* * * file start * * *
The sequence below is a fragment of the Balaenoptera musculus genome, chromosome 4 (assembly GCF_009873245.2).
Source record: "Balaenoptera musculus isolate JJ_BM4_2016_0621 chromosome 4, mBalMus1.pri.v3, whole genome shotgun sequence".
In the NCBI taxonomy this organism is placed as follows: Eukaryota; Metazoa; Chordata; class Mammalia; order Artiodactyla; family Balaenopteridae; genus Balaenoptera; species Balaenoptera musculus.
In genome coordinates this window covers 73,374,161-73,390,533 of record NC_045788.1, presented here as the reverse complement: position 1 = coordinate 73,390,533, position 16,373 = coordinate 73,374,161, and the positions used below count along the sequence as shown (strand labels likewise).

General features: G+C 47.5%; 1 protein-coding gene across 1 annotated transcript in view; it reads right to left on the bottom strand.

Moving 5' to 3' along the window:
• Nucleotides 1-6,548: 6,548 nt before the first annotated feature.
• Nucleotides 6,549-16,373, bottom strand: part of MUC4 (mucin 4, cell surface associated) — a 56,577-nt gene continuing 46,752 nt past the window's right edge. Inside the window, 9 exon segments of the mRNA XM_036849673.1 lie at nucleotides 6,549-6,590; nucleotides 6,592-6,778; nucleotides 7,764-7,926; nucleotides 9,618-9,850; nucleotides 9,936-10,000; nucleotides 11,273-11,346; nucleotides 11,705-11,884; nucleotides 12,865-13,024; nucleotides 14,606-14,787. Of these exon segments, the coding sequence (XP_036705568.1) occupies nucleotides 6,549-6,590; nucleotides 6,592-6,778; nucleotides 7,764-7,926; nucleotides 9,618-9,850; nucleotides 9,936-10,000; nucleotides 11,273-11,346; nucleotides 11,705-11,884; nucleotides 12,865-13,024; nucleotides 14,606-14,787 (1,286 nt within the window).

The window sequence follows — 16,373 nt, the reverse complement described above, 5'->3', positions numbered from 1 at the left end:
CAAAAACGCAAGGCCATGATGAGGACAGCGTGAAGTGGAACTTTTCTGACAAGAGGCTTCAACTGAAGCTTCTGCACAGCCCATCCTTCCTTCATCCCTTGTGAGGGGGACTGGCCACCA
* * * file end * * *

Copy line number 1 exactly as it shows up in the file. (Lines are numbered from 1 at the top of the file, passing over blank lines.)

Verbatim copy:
The sequence below is a fragment of the Balaenoptera musculus genome, chromosome 4 (assembly GCF_009873245.2).